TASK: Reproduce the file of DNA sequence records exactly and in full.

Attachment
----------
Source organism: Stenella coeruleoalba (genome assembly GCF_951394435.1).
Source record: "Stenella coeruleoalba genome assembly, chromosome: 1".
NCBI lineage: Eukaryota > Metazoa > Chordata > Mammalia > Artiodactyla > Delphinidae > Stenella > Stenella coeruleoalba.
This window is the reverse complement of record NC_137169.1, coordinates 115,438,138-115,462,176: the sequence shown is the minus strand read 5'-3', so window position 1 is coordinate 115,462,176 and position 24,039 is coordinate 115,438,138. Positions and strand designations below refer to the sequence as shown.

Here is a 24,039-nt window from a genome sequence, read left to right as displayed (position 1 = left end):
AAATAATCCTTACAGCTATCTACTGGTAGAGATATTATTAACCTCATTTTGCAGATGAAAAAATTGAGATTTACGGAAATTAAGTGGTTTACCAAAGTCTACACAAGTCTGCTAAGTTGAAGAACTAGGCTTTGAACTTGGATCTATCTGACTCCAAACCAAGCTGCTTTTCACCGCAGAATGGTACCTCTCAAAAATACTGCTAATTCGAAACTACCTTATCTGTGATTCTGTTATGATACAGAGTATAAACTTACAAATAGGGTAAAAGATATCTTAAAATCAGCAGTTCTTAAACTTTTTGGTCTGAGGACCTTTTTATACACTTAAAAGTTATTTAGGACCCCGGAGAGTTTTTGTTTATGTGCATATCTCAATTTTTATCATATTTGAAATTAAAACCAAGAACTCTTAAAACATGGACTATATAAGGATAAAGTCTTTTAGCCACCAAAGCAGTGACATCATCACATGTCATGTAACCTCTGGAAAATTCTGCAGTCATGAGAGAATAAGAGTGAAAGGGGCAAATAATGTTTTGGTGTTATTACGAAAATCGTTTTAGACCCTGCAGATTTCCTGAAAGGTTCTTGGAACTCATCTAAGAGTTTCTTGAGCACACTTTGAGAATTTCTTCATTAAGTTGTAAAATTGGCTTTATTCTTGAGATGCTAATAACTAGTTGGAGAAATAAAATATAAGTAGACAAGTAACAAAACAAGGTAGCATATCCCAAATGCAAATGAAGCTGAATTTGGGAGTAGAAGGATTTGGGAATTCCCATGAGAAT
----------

Source organism: Stenella coeruleoalba (genome assembly GCF_951394435.1).
Source record: "Stenella coeruleoalba genome assembly, chromosome: 1".
NCBI lineage: Eukaryota > Metazoa > Chordata > Mammalia > Artiodactyla > Delphinidae > Stenella > Stenella coeruleoalba.
This window is the reverse complement of record NC_137169.1, coordinates 115,438,138-115,462,176: the sequence shown is the minus strand read 5'-3', so window position 1 is coordinate 115,462,176 and position 24,039 is coordinate 115,438,138. Positions and strand designations below refer to the sequence as shown.

Here is a 24,039-nt window from a genome sequence, read left to right as displayed (position 1 = left end):
AAATAATCCTTACAGCTATCTACTGGTAGAGATATTATTAACCTCATTTTGCAGATGAAAAAATTGAGATTTACGGAAATTAAGTGGTTTACCAAAGTCTACACAAGTCTGCTAAGTTGAAGAACTAGGCTTTGAACTTGGATCTATCTGACTCCAAACCAAGCTGCTTTTCACCGCAGAATGGTACCTCTCAAAAATACTGCTAATTCGAAACTACCTTATCTGTGATTCTGTTATGATACAGAGTATAAACTTACAAATAGGGTAAAAGATATCTTAAAATCAGCAGTTCTTAAACTTTTTGGTCTGAGGACCTTTTTATACACTTAAAAGTTATTTAGGACCCCGGAGAGTTTTTGTTTATGTGCATATCTCAATTTTTATCATATTTGAAATTAAAACCAAGAACTCTTAAAACATGGACTATATAAGGATAAAGTCTTTTAGCCACCAAAGCAGTGACATCATCACATGTCATGTAACCTCTGGAAAATTCTGCAGTCATGAGAGAATAAGAGTGAAAGGGGCAAATAATGTTTTGGTGTTATTACGAAAATCGTTTTAGACCCTGCAGATTTCCTGAAAGGTTCTTGGAACTCATCTAAGAGTTTCTTGAGCACACTTTGAGAATTTCTTCATTAAGTTGTAAAATTGGCTTTATTCTTGAGATGCTAATAACTAGTTGGAGAAATAAAATATAAGTAGACAAGTAACAAAACAAGGTAGCATATCCCAAATGCAAATGAAGCTGAATTTGGGAGTAGAAGGATTTGGGAATTCCCATGAGAAT